Volunteers gathered at Nicholas Senn High School on Monday to collect boxes filled with items aimed at improving student mental health.
The boxes contain lists of resources including suicide hotlines; a “you’re so in love” wristband; statistics about depression and suicide; a deck of cards with 52 reasons to live; and a handwritten message reminding the owner of the box that they are loved and not alone.
CPS students, teachers and administrators helped fill nearly 400 boxes, which were created by Find Your Anchor, a statewide suicide prevention organization founded in Chicago.
Ali Borowsky created Find Your Anchor to spread awareness about mental health and suicide prevention.
“I have personally suffered and throughout my mental health journey, I felt that mental health care often felt corporate, sterile and clinical,” Borowsky said.
Find Your Anchor partners with CPS to collect and distribute boxes to middle school students throughout the district. The group will provide the district with 1,000 boxes to distribute during the school year, including the 400 boxes collected Monday.
Since Borowsky made the first box in 2012, her organization has distributed 40,000 boxes to schools and groups across the U.S.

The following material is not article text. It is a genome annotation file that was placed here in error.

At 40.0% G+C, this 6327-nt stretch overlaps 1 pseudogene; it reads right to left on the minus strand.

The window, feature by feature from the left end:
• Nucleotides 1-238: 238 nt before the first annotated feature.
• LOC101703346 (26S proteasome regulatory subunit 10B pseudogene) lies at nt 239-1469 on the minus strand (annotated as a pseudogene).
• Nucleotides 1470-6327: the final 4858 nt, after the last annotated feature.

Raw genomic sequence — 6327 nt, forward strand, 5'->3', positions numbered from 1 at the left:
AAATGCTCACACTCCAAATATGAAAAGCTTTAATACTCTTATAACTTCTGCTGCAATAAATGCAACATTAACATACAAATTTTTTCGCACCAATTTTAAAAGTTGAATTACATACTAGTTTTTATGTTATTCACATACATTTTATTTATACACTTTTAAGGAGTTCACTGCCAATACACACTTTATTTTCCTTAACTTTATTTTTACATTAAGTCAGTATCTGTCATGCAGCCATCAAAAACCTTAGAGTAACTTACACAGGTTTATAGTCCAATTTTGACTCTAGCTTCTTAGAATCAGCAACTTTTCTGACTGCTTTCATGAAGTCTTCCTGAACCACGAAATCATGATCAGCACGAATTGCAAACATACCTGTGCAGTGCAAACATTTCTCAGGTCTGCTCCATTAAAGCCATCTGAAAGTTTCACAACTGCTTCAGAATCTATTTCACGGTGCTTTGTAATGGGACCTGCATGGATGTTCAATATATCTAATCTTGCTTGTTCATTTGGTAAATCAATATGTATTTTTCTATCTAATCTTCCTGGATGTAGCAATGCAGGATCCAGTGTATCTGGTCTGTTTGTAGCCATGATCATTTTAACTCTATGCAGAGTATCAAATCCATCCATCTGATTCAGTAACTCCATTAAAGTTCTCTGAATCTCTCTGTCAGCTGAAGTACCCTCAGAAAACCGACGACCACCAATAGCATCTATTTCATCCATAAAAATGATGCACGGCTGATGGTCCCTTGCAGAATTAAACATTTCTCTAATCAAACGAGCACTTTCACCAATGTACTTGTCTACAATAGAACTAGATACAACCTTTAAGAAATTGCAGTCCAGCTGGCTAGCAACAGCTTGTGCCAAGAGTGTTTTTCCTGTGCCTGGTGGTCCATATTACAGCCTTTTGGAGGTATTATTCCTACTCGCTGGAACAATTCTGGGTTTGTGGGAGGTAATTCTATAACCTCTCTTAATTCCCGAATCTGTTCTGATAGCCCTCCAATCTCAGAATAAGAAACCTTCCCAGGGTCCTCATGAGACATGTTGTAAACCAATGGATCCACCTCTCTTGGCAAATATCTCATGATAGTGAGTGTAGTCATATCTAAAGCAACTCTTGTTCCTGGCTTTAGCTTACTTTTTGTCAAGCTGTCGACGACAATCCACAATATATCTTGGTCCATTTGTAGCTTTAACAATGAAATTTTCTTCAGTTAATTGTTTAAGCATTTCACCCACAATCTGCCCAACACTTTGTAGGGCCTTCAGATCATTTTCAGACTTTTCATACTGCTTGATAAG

“These boxes are a way to remind someone that they are not alone and to give them information on how to find help,” she said. “If we’ve saved one life, that’s worth all 40,000 boxes.”
Jaylin Yanez, an 18-year-old Pathways in Education student, helped assemble the boxes. They also spent time writing messages to add to the box.
“It’s okay that you can still do it under these conditions. You are so strong and loving. Take it one day at a time,” Yanez wrote in a note.
“These boxes are helpful for someone who has no one to talk to and doesn’t know where to turn for help,” said Yanez, who plans to work in mental health.
Mental health care needs to be more available and accessible, especially for young people, Yanez said.
“Mental health affects everyone differently. Everyone has their own struggles. And they need to know that asking for help doesn’t mean they’re weak,” she said.
During a discussion after the box assembly, CPS CEO Pedro Martinez said mental health care will continue to be a priority for the district.
“I want our students to see our schools as a place where they feel they can talk to someone,” Martinez said. “I want them to know that if they’re struggling with something, they can talk to someone and know they’re not alone.”
The National Suicide Prevention Lifeline can be reached by calling 1-800-273-TALK and the Crisis Text Line can be reached by texting HOME to 741-741.